When mapping a structure of contiguous registers onto memory, you must take care to ensure the compiler generates the proper byte-packing and alignment. You should also generate volatile reads and writes when accessing the registers.

    Thinking about it more, this seems like the most straight forward way of accessing a single register or a block of registers (in my opinion):
    Code:
    typedef unsigned long uint32; // 32bit type on "this" platform
    
    volatile uint32 &REG1 = *reinterpret_cast<uint32*>(/*0x9*/new uint32);
    
    struct RegBlock1 // ensure proper packing/alignment
    {
        uint32 REG1;
        uint32 REG2;
    };//RegBlock
    
    volatile RegBlock1 &REG_BLOCK1 = *reinterpret_cast<RegBlock1*>(/*0x9*/new RegBlock1);
    If you have a lot of (unrelated) registers/blocks to define, you could organize them into separate namespaces for additional readability.

    You can also check your compiler documentation to see if it supports bit-field access to individual registers. For example: http://focus.ti.com/lit/an/spraa85a/spraa85a.pdf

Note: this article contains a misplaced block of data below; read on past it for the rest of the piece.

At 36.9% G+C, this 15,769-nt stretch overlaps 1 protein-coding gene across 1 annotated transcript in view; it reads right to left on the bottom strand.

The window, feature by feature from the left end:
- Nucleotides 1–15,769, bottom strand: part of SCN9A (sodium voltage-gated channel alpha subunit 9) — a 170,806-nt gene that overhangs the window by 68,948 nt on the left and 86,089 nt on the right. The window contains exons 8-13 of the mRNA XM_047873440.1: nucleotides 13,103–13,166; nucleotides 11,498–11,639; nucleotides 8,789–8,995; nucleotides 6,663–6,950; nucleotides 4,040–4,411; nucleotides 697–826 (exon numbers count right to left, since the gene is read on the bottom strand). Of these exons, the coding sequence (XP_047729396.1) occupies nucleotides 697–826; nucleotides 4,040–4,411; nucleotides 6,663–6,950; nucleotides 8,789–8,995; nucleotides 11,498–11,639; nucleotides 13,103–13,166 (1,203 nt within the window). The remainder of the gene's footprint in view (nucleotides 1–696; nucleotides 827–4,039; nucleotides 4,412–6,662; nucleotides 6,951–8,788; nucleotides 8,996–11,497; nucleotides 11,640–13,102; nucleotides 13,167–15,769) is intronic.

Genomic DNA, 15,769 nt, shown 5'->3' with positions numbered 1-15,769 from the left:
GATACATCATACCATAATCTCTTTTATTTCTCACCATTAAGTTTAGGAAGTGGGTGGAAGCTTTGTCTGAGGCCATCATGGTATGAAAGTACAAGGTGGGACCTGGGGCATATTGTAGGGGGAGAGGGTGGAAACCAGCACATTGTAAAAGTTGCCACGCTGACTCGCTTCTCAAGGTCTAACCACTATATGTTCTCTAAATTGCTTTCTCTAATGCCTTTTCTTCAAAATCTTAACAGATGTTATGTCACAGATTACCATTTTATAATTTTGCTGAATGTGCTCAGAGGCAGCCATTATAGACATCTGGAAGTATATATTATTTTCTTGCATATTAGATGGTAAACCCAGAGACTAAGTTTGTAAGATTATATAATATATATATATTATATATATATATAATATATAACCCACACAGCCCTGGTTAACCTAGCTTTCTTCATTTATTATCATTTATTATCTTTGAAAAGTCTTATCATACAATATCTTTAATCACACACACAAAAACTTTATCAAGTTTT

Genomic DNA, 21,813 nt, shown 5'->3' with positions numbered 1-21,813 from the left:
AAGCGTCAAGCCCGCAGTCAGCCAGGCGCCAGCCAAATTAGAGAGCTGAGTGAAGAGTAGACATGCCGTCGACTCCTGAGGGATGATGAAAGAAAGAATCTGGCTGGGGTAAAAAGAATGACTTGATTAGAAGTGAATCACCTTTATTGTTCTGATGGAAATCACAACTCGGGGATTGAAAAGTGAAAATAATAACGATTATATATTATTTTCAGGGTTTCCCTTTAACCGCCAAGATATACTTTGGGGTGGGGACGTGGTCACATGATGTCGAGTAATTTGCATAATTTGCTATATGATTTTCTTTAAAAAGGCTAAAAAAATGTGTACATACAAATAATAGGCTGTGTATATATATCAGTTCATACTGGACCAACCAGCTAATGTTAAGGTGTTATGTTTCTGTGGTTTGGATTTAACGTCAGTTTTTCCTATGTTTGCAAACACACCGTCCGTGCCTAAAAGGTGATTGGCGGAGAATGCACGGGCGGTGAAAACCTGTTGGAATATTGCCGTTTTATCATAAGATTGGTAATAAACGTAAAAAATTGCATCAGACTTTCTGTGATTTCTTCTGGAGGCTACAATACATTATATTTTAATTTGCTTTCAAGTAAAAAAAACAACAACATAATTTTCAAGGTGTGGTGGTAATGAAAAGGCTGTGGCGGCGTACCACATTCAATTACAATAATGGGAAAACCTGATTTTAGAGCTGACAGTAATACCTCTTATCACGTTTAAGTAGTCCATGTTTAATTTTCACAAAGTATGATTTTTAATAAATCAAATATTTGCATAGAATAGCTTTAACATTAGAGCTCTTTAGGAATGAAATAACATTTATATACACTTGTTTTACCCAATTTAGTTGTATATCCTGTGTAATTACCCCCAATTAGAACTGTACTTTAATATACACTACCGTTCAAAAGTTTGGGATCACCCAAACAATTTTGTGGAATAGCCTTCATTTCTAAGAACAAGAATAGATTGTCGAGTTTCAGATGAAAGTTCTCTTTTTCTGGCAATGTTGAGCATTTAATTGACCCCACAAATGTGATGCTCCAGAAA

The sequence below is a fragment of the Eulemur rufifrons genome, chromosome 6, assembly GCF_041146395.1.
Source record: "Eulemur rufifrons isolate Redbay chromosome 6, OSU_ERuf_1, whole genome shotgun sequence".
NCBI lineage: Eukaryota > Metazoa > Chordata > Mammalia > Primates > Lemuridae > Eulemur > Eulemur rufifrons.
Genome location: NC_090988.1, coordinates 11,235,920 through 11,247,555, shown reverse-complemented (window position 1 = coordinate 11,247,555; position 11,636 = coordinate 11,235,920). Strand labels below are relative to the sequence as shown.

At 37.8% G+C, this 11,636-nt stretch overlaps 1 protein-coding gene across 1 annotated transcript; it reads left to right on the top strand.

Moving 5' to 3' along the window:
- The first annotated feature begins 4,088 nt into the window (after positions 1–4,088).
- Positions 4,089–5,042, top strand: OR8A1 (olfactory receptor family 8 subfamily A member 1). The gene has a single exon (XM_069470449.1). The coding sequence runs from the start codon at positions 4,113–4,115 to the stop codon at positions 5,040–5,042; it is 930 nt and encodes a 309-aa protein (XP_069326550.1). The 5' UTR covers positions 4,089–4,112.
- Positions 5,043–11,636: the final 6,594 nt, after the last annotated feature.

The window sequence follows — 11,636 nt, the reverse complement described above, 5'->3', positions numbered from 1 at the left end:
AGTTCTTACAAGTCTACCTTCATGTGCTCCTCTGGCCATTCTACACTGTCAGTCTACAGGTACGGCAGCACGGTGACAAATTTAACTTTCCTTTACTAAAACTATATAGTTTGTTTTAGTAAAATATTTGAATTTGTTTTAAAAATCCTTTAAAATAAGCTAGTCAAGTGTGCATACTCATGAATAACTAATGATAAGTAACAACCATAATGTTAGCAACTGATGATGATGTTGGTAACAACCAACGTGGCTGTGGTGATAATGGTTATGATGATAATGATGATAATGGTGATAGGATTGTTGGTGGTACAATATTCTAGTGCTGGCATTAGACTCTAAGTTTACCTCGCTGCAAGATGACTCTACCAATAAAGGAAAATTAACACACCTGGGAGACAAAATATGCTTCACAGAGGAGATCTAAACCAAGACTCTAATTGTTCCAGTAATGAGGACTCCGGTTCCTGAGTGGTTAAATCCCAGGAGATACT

gg

  9. #9
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    Re: Reading/Writing to H/W registers

    Quote Originally Posted by Codeplug View Post
    I don't see how anything is "lost" using either method. Placement new achieves the same results as a cast.
    Let me e-mail you code that has the following characterisicws.

    1) 100,000 line of source code
    2) 2,000 reinterpret_casts in the code base.
    3) 5 structures that represent "fixed address" items (e.g. registers)
    4) 75 places in the code where these structures ARE mapped to the physical location.
    5) a couple of hunder of these same structures that are in normal ram (ie shadows)

    Your task is to find the 75 locations in the code. You have 30 minutes.

    With your approach it would be virtually impossible.